Footnotes

[Nickerson 1998]
Raymond S. Nickerson, "Confirmation bias: A ubiquitous phenomenon in many guises," Review of General Psychology, 2:2 (1998), 175-220. Available here. Back
[Tversky 1973]
Amos Tversky, and Daniel Kahneman. "Availability: a heuristic for judging frequency and probability," Cognitive Psychology 5, (1973), 207-232. Back
[Elton 1996]
Edwin J.Elton, Martin J. Gruber, and Christopher R. Blake. "Survivor bias and mutual fund performance," The review of financial studies 9:4 (1996), 1097-1120. Available here. Back

Your comments are welcome

Would you like to see your comments posted here? rbrenGBFYqdeDxZESDSsjner@ChacmtFQZGrwOdySPdSsoCanyon.comSend me your comments by email, or by Web form.

About Point Lookout

Thank you for reading this article. I hope you enjoyed it and found it useful, and that you'll consider recommending it to a friend.

Point Lookout is a free weekly email newsletter. Browse the archive of past issues. Subscribe for free.

Support Point Lookout by joining the Friends of Point Lookout, as an individual or as an organization.

Do you face a complex interpersonal situation? Send it in, anonymously if you like, and I'll give you my two cents.

Related articles

More articles on Cognitive Biases at Work:

Computer-generated image of the third stage ignition for Mars Climate OrbiterConfirmation Bias: Workplace Consequences Part II
We continue our exploration of confirmation bias. In this Part II, we explore its effects in management processes.
Prof. Jack Brehm, who developed the theory of psychological reactanceCognitive Biases and Influence: II
Most advice about influencing others offers intentional tactics. Yet, the techniques we actually use are often unintentional, and we're therefore unaware of them. Among these are tactics exploiting cognitive biases.
An engineer attending a meeting with 14 other peopleHow Messages Get Mixed
Although most authors of mixed messages don't intend to be confusing, message mixing does happen. One of the most fascinating mixing mechanisms occurs in the mind of the recipient of the message.
Bullet pointsBullet Point Madness: II
Decision-makers in many organizations commonly demand briefings in the form of a series of bullet points or a series of series of bullet points. Briefers who combine this format with a variety of persuasion techniques can mislead decision-makers, guiding them into making poor decisions.
The Leonard P. Zakim Bunker Hill BridgeSeven Planning Pitfalls: III
We usually attribute departures from plan to poor execution, or to "poor planning." But one cause of plan ineffectiveness is the way we think when we set about devising plans. Three cognitive biases that can play roles are the so-called Magical Number 7, the Ambiguity Effect, and the Planning Fallacy.

See also Cognitive Biases at Work and Project Management for more related articles.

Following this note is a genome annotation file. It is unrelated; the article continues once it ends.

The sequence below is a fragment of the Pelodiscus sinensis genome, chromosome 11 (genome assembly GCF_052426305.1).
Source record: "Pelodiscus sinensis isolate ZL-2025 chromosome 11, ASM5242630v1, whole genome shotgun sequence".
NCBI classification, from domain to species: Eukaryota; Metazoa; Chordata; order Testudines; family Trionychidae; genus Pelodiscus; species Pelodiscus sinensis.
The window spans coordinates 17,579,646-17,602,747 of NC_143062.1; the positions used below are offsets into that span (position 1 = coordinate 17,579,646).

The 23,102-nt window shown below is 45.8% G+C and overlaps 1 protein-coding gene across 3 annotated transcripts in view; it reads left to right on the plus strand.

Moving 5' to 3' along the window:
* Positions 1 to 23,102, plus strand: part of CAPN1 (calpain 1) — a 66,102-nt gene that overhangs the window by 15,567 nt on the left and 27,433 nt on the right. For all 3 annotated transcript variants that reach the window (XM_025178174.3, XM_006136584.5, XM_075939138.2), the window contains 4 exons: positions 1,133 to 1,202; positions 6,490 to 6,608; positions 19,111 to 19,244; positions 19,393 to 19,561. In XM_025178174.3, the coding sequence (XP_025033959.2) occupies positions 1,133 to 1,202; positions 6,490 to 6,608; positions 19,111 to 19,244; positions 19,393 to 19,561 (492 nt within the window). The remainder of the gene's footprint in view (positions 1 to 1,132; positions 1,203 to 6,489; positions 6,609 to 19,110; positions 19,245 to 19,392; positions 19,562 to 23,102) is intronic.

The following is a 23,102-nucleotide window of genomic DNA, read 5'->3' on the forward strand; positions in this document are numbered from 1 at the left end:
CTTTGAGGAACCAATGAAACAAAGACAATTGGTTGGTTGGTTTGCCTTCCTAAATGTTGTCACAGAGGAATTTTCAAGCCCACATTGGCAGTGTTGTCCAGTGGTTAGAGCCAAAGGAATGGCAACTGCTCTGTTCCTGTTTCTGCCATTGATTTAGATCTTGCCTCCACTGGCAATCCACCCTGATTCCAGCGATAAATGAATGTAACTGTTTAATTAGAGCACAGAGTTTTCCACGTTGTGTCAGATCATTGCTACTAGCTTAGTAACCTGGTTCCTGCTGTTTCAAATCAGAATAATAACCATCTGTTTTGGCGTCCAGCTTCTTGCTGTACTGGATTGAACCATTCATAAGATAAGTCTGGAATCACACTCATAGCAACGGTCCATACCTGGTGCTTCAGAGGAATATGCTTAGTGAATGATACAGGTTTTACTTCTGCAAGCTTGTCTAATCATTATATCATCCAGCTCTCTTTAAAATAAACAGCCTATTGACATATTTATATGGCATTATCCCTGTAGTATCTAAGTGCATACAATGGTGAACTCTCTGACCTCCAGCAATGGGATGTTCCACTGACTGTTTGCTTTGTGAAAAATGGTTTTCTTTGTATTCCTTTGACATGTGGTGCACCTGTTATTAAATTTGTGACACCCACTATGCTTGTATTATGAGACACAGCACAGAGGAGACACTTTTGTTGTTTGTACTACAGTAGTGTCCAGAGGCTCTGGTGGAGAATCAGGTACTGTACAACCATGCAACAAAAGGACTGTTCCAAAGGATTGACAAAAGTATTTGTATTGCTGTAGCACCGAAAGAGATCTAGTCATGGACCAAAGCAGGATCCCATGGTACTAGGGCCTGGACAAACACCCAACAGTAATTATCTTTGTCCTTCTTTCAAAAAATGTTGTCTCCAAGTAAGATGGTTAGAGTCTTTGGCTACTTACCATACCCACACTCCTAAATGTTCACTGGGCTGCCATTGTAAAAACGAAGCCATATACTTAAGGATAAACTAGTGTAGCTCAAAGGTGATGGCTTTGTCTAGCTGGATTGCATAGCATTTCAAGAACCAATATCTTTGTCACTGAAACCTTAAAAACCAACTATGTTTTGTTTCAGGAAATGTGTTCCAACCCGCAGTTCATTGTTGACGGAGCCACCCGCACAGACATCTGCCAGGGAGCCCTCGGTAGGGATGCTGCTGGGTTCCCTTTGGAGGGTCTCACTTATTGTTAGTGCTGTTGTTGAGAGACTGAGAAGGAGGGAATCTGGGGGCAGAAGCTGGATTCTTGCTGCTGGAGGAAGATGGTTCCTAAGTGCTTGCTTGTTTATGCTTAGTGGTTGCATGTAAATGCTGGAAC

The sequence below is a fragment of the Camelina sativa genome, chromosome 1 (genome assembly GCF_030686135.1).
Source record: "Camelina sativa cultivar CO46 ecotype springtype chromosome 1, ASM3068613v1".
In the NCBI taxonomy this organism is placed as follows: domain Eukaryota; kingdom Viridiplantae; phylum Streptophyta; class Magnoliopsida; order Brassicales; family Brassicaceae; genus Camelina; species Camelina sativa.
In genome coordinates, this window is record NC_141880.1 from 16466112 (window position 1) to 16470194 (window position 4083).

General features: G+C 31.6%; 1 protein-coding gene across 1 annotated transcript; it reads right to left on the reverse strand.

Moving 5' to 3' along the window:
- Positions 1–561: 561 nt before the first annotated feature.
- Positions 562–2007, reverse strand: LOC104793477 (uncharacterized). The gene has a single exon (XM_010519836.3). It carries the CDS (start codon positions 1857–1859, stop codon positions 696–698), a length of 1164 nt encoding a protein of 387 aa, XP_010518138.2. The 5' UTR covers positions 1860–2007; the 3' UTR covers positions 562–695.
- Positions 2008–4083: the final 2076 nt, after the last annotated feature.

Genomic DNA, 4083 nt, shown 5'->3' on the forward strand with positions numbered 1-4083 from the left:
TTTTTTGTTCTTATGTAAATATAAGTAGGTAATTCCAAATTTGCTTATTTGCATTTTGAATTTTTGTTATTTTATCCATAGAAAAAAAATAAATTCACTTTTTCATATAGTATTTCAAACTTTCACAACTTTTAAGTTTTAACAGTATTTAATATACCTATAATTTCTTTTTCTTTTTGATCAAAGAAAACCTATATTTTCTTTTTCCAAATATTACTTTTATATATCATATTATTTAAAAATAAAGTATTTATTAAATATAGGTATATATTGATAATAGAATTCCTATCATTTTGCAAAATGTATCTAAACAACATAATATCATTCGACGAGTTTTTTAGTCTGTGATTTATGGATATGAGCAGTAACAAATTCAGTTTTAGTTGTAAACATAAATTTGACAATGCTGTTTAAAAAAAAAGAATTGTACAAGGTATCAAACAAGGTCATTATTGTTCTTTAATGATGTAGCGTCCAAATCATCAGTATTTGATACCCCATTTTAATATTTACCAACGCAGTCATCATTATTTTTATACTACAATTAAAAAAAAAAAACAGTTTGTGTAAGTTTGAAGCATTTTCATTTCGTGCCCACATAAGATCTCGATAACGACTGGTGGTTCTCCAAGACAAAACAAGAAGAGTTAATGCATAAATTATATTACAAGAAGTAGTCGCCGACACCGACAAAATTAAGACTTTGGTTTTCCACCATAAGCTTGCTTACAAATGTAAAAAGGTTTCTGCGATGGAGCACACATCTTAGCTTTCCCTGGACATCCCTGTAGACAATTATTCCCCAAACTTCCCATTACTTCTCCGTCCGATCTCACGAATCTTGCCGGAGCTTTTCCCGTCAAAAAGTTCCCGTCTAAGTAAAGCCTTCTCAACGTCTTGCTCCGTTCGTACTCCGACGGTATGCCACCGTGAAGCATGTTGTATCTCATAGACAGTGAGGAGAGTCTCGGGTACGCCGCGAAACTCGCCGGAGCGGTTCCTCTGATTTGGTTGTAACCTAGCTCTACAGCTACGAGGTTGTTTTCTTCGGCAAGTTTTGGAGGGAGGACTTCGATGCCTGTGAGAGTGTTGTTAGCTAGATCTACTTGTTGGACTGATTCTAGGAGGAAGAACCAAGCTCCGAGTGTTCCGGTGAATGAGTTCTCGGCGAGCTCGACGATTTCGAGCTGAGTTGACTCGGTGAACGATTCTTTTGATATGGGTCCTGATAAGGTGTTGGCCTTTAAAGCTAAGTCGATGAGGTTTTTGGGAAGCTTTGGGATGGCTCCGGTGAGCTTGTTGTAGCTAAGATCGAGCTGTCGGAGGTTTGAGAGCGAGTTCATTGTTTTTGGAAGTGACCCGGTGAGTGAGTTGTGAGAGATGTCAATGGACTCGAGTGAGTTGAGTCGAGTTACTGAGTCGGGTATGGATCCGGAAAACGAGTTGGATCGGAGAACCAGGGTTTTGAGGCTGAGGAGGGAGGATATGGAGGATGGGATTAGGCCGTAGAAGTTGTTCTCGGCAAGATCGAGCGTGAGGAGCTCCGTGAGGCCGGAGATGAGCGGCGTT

Forthcoming issues of Point Lookout

NASA's Mars Climate Orbiter, which was lost on attempted entry into Mars orbitComing March 10: On Repeatable Blunders
When organizations make mistakes, they sometimes acknowledge them and learn how to avoid repeating them. And sometimes they conceal them or even deny they happened. When they conceal mistakes or deny they occurred, repetition is more likely. Available here and by RSS on March 10.
A U.S. 100-dollar bill made into a jigsaw puzzleAnd on March 17: Facts, Opinions, Estimates, and Desires
One reason why resource allocation debates can become so difficult is confusion about the differences among facts, opinions, estimates, and desires. Clarifying their differences can reduce the length and intensity of resource allocation debates. Available here and by RSS on March 17.

Coaching services

I offer email and telephone coaching at both corporate and individual rates. Contact Rick for details at rbrenGBFYqdeDxZESDSsjner@ChacmtFQZGrwOdySPdSsoCanyon.com or (650) 787-6475, or toll-free in the continental US at (866) 378-5470.

Get the ebook!

Past issues of Point Lookout are available in six ebooks:

Reprinting this article

Are you a writer, editor or publisher on deadline? Are you looking for an article that will get people talking and get compliments flying your way? You can have 500-1000 words in your inbox in one hour. License any article from this Web site. More info

Public seminars

The Power Affect: How We Express Our Personal Power

Many The Power Affect: How We Express Personal Powerpeople who possess real organizational power have a characteristic demeanor. It's the way they project their presence. I call this the power affect. Some people — call them power pretenders — adopt the power affect well before they attain significant organizational power. Unfortunately for their colleagues, and for their organizations, power pretenders can attain organizational power out of proportion to their merit or abilities. Understanding the power affect is therefore important for anyone who aims to attain power, or anyone who works with power pretenders. Read more about this program.

Bullet Points: Mastery or Madness?

DecisBullet Point Madnession-makers in modern organizations commonly demand briefings in the form of bullet points or a series of series of bullet points. But this form of presentation has limited value for complex decisions. We need something more. We actually need to think. Briefers who combine the bullet-point format with a variety of persuasion techniques can mislead decision-makers, guiding them into making poor decisions. Read more about this program.

Follow Rick

Send email or subscribe to one of my newsletters Follow me at LinkedIn Follow me at Twitter, or share a tweet Subscribe to RSS feeds Subscribe to RSS feeds
The message of Point Lookout is unique. Help get the message out. Please donate to help keep Point Lookout available for free to everyone.
Technical Debt for Policymakers BlogMy blog, Technical Debt for Policymakers, offers resources, insights, and conversations of interest to policymakers who are concerned with managing technical debt within their organizations. Get the millstone of technical debt off the neck of your organization!
Go For It: Sometimes It's Easier If You RunBad boss, long commute, troubling ethical questions, hateful colleague? Learn what we can do when we love the work but not the job.
303 Tips for Virtual and Global TeamsLearn how to make your virtual global team sing.
101 Tips for Managing ChangeAre you managing a change effort that faces rampant cynicism, passive non-cooperation, or maybe even outright revolt?
101 Tips for Effective MeetingsLearn how to make meetings more productive — and more rare.
Exchange your "personal trade secrets" — the tips, tricks and techniques that make you an ace — with other aces, anonymously. Visit the Library of Personal Trade Secrets.
If your teams don't yet consistently achieve state-of-the-art teamwork, check out this catalog. Help is just a few clicks/taps away!
Ebooks, booklets and tip books on project management, conflict, writing email, effective meetings and more.